|Volume 24 Number 7 July 2022
“For it is not possible that the blood of bulls and goats could take away sins. …But this man, after He had offered one sacrifice for sins forever, sat down on the right hand of God” (Hebrews 10:4, 12). The author of Hebrews spent a great amount of Scripture demonstrating that Jesus and the New Covenant are better than Moses and the Old Covenant. Christ’s priesthood is better than the priesthood of the Old Testament. His promises are better. His sacrifice is better, which is the point of Hebrews 10:4 and 12.
The Mosaic Law prescribed daily sacrifices, weekly sacrifices, monthly sacrifices, annual sacrifices and special sacrifices. A vast number of animals were killed during the approximately 1,500 years between Mt. Sinai and the day of Jesus’ death. It is impossible to know exactly how many animals were sacrificed under the Law, but we can look at some numbers to get just an idea of the enormous amount.
Numbers 7 tells us that at the dedication of the Tabernacle, 36 oxen, 144 sheep and 72 goats were killed over a twelve-day period. At the dedication of Solomon’s Temple, 220,000 oxen and 120,000 sheep were killed. The historian Josephus records that at one Passover 256,500 animals were sacrificed, though some modern commentators believe that Josephus exaggerated many of his numbers. They say that it would only have been possible to sacrifice around 27,000 in the allotted time, which would still have been a lot of animals. However, an ancient Jewish commentator states that King Agrippa wanted to know how many animals were sacrificed at the Passover. He had a count done, and they stopped counting at 1.2 million.
Yet, all of those animals could not take away sins! Only Jesus could do that. He died once for all mankind. All the millions and millions of gallons of blood shed during the Mosaic period could not match the effectiveness of the blood that Jesus shed in His scourging and crucifixion.
We are so very blessed by the sacrifice that Jesus gave. Through Him, we have remission of sins. Study your Bible. Learn all about the scheme or plan of redemption. Learn how to contact the blood of Christ (Ephesians 1:7; Romans 6:3-5), and if any of this is hard to understand, ask an adult to help you.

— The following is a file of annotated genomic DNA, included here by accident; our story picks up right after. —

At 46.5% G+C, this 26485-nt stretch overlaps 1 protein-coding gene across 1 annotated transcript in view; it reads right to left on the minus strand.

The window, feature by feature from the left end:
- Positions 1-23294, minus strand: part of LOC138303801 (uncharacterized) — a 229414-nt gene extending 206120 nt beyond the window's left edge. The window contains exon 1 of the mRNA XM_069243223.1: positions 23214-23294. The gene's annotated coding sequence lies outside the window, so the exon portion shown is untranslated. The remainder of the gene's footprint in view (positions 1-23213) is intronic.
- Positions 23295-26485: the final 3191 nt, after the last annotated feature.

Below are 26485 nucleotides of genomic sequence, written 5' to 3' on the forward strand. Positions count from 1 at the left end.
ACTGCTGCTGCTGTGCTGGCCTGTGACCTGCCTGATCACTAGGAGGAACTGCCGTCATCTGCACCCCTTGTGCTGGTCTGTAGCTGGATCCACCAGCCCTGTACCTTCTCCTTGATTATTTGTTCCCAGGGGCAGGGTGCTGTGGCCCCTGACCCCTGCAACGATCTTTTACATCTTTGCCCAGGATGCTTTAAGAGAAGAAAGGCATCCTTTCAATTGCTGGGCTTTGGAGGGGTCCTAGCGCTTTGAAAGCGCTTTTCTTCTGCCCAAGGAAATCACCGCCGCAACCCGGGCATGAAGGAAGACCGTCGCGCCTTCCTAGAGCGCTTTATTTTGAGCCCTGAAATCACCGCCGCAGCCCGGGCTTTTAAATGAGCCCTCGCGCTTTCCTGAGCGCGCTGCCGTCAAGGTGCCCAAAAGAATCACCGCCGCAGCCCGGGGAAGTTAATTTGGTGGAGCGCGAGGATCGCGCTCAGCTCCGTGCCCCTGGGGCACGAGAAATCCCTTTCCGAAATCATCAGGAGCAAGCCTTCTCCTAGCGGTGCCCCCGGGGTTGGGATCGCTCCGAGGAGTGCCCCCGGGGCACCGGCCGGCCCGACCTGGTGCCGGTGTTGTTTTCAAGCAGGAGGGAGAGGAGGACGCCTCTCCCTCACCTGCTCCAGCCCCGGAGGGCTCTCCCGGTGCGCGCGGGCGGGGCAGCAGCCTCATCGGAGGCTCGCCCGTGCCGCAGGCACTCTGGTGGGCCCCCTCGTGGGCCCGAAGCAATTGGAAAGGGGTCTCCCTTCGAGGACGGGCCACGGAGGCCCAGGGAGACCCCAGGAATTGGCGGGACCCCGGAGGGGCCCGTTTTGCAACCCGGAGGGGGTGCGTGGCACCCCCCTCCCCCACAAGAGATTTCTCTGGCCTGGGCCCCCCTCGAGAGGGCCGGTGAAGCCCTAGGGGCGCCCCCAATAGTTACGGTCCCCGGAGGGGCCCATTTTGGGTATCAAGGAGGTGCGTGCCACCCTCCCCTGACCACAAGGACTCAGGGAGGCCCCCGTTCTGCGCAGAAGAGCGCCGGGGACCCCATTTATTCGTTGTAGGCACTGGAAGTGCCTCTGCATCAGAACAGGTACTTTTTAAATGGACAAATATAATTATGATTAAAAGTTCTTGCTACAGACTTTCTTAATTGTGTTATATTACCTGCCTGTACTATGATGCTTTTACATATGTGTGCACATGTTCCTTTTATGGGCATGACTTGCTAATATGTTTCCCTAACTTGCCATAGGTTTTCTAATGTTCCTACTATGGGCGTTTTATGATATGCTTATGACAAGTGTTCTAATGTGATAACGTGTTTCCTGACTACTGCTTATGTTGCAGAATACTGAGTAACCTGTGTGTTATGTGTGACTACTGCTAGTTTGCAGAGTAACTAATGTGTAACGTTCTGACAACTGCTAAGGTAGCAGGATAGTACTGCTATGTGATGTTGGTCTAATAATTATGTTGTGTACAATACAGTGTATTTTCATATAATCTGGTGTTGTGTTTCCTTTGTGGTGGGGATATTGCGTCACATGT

Cool Like Dad!
One day recently, my youngest came running around the corner wearing a shirt that I just so happen to love. Now, before I tell you what the shirt said on the front, I need you to understand I did not buy this shirt for him. I’m honestly not sure where he got it, but I just wanted it to be clear that I did not buy it for him. On the front of my son’s shirt, that I obviously love, are the words “Cool Like Dad.” This shirt makes me smile every time I see it on him, and I will be a little sad when he outgrows it.
Yet, while I do smile every time I see this shirt, those three words have the ability to bring a grown man to his knees. In those three little words there is a comparison. You are seeing an example of where, in this case, a child patterns himself after a parent. For me, the idea of being a good example for my children has been in my thoughts and in my mind since the moment I found out that I was going to be a dad. This is something that I think about, pray about and talk about constantly with my wife.
In a healthy way, parents – really all people – need to continually think about the example they set before others, and that includes the kind of example they present to their children. In numerous Scriptures, we are told after Whom we are to pattern our lives and what kind of an example we are to set for others. In Ephesians 5:1, we see that we are to be “imitators of God, as dear children” (NKJV). Children often imitate their parents or possibly an older sibling or relative. As children of God, we are to imitate Christ by the lives we live. As Christians, we should constantly examine our own lives to be sure that we are truly living for Him.
Do the things we do and say show honor toward God by demonstrating godliness everywhere we go? As a Christian man, husband, father and friend, I need to set a Christ-like example to my children and toward everyone I meet and know. This is actually something that we all must ponder and consider. In Scripture, the apostle Paul frequently wrote about the example he was trying to set, which we also ought to set for others. In 1 Corinthians 11:1, Paul, in the context of giving all glory to God, said, “Imitate me, just as I also imitate Christ.” This is a bold statement that is worthy of reproducing in our lives as Christians. Notice that Paul was not only aware that imitation occurs, but he embraced it with a bold and yet humble attitude. Paul did not want glory for himself or just the flattery that comes with imitation. Instead, he wanted to set a standard for his own life and demonstrate that the One truly worthy of being imitated is Christ.
As a dad, I love when my children imitate the good things that I do, but unfortunately, not everything I do is always good. It sometimes takes a bad action on my child’s part or maybe even some silly little t-shirt to wake me up so that I pay better attention to the kind of example I am setting. Like the young man Timothy, let us all strive to “be an example to the believers in word, in conduct, in love, in spirit, in faith, in purity” (1 Timothy 4:12). Let us all strive daily to set a Christ-like example for all the world to see. “Let your light so shine before men, that they may see your good works and glorify your Father in heaven” (Matthew 5:16).